“Notorious New England” includes over 100 sites in Vermont, New Hampshire, Maine, Connecticut, Rhode Island, and Massachusetts. Some locations are classics, such as The Lizzy Borden Bed and Breakfast in Massachusetts, but there are also many lesser known historical sites like Madame Sherri’s Castle in New Hampshire and The Witch’s Grave in Maine. There are also sites you may not have considered like Sandy Hook Elementary in Connecticut and the grave of Christa McAuliffe, the teacher who died in The Challenger explosion. “Notorious New England” is definitely a travel guide of tragedy.

Paradis and Graul treat all the locations with the utmost respect of the law and spiritual decency. Being paranormal investigators, they make sure to include notes on any supernatural occurrences. The book is loaded with full color photos, always a plus. Also, they include all kinds of travel tips for going to the locations, including great places to stop for lunch and other random businesses in the area of note.

“Notorious New England” is a bizarre mix of history, folklore, the paranormal, tragedy, and tabloid fodder. For me it inspired a lot of reflections, and a desire to road trip New England.

You can learn more here.

Strange Frequencies

Can you build a golem such as the ones found in Jewish folklore? That’s the question that launches Peter Bebergal’s new book “Strange Frequencies: The Extraordinary Story of the Technological Quest for the Supernatural”.

“Strange Frequencies” follows Bebergal as he travels to Seattle to learn about and build automatons. He spends time in Cambridge to discuss stage magic with actor/magician Nate Dendy who plays Ariel in the American Repertory Theater’s production of “The Tempest”. He attends a traditional Spiritualist séance in Lily Dale, NY with photographer Shannon Taggart. Bebergal explores EVP (electronic voice phenomena) and experiences machines designed to facilitate enlightenment. Throughout these adventures Bebergal explores the origins of the DIY/Maker movement and the effect it has had on the exploration of the spiritual.

“Strange Frequencies” is an amazing exploration of the technological influencing the spiritual and the spiritual inspiring the technological. This is a must read.

You can learn more here.

Finger Prints and Phantoms

It’s hard to reinvent the wheel when it comes to “true tales of the paranormal”. And I’m not here to tell you that “Finger Prints and Phantoms: True Tales of Law Enforcement Encounters with the Paranormal and Strange” by Paul Rimmasch does that. However, I’m happy to tell you all the wonderful that it is.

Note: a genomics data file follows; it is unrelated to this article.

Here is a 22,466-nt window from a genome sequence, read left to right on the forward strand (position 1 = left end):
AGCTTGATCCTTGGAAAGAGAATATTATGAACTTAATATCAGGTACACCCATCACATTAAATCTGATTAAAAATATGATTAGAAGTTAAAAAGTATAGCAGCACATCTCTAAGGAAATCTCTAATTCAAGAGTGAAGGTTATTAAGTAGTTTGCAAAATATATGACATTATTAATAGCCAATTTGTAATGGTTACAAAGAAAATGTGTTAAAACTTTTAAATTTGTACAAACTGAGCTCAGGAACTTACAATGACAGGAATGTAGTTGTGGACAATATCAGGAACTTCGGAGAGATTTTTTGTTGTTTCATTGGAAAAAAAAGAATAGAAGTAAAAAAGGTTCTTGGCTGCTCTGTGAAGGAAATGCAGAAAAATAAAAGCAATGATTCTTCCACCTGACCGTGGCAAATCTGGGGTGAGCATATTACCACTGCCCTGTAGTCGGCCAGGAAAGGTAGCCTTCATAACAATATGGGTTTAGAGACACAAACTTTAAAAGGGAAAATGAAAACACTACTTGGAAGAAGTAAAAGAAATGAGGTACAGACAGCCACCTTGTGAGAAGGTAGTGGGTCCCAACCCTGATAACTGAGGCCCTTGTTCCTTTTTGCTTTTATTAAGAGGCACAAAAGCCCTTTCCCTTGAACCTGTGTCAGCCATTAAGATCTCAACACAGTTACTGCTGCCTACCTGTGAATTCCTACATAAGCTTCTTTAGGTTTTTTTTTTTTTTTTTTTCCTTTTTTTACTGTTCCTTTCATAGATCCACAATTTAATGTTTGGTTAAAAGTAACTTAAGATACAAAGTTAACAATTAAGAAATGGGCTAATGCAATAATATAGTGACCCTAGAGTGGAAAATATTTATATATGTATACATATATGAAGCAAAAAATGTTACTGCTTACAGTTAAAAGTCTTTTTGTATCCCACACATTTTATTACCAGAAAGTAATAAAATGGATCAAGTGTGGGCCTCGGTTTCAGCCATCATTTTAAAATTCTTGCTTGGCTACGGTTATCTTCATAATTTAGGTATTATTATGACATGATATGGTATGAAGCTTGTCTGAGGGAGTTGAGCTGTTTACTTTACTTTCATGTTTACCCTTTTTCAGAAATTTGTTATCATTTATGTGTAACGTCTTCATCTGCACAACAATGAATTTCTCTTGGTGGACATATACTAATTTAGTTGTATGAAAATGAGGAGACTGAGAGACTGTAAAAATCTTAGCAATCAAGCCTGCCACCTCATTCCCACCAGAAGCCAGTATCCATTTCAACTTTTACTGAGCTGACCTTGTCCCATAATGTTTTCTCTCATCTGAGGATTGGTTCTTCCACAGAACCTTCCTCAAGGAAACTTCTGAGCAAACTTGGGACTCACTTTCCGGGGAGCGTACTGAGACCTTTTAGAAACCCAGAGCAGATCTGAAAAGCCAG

“Finger Prints and Phantoms” has loads, 26 to be exact, of assorted stories of a paranormal theme. Rimmasch, a crime scene investigator by day, has a real knack for storytelling. It seems like he’d be a good guy to join for a beer. Now although his book doesn’t reinvent the wheel, Rimmasch’s background, and access to the police, does allow him to give the reader a unique perspective on the day to day life and workings of a police officer. And THAT was just as interesting, if not even more, than the stories contained within.

If you enjoy tales of the paranormal, and would like a bit of insight into police life, I would recommend checking out “Finger Prints and Phantoms” by Paul Rimmasch.

You can learn more about it here.

Calling All Earthlings

You guys. I don’t even know where to begin. I was given the opportunity to watch the documentary “Calling All Earthlings”, a film by Jonathan Berman. This movie has it all, aliens, Howard Hughes, free energy, the FBI, Tesla, the military, and a death…or possibly murder.

“Calling All Earthlings” explores a mid-century UFO cult led by one-time Howard Hughes confidante, George Van Tassel. Van Tassel claimed to have combined alien guidance with the writings of inventor/physicist Nikola Tesla, and other controversial science, to build an electromagnetic time machine he dubbed “The Integratron.” Was he insane? Or could the dome really break through the boundaries of space, time, and energy? FBI agents worked against Van Tassel and the alternative community that formed out of his work. Would he finish the Integratron before the government finished him?

The film examines the roots of the Peace Movement, Burning Man, and even the FBI’s notorious COINTELPRO program. The verité tale of Van Tassel and his dome is told by relatives, neighbors, skeptics, believers, scientists, healers, artists, and historians. The film features the “stewards” and owners of the Integratron, the Karl sisters; Dr. Kevin Starr, the preeminent historian of California; Eric Burdon, Singer for The Animals and War; and the legendary Drs. J.J. and Desiree Hurtak.